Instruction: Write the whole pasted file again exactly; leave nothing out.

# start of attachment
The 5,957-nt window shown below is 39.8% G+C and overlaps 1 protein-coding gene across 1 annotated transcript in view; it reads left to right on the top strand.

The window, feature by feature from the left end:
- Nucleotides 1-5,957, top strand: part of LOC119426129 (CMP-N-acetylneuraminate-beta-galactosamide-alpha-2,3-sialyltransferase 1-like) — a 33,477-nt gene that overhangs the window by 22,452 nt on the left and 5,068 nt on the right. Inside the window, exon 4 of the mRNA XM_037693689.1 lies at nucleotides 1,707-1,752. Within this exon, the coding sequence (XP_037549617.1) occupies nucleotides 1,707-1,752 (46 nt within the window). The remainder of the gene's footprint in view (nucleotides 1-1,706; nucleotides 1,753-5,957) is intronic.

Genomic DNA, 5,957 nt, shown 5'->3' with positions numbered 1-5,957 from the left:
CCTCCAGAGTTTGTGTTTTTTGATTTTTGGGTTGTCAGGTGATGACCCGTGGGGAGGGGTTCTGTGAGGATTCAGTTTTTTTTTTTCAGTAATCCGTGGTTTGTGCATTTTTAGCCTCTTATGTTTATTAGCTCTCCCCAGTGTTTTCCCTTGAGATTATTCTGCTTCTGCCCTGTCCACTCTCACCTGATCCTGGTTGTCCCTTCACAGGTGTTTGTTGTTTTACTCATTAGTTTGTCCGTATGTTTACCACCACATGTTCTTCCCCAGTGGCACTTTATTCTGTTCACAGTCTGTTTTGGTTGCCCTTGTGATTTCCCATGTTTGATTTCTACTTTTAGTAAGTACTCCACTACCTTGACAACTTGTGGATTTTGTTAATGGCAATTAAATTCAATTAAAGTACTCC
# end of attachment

The 5,957-nt window shown below is 39.8% G+C and overlaps 1 protein-coding gene across 1 annotated transcript in view; it reads left to right on the top strand.

The window, feature by feature from the left end:
- Nucleotides 1-5,957, top strand: part of LOC119426129 (CMP-N-acetylneuraminate-beta-galactosamide-alpha-2,3-sialyltransferase 1-like) — a 33,477-nt gene that overhangs the window by 22,452 nt on the left and 5,068 nt on the right. Inside the window, exon 4 of the mRNA XM_037693689.1 lies at nucleotides 1,707-1,752. Within this exon, the coding sequence (XP_037549617.1) occupies nucleotides 1,707-1,752 (46 nt within the window). The remainder of the gene's footprint in view (nucleotides 1-1,706; nucleotides 1,753-5,957) is intronic.

Genomic DNA, 5,957 nt, shown 5'->3' with positions numbered 1-5,957 from the left:
CCTCCAGAGTTTGTGTTTTTTGATTTTTGGGTTGTCAGGTGATGACCCGTGGGGAGGGGTTCTGTGAGGATTCAGTTTTTTTTTTTCAGTAATCCGTGGTTTGTGCATTTTTAGCCTCTTATGTTTATTAGCTCTCCCCAGTGTTTTCCCTTGAGATTATTCTGCTTCTGCCCTGTCCACTCTCACCTGATCCTGGTTGTCCCTTCACAGGTGTTTGTTGTTTTACTCATTAGTTTGTCCGTATGTTTACCACCACATGTTCTTCCCCAGTGGCACTTTATTCTGTTCACAGTCTGTTTTGGTTGCCCTTGTGATTTCCCATGTTTGATTTCTACTTTTAGTAAGTACTCCACTACCTTGACAACTTGTGGATTTTGTTAATGGCAATTAAATTCAATTAAAGTACTCC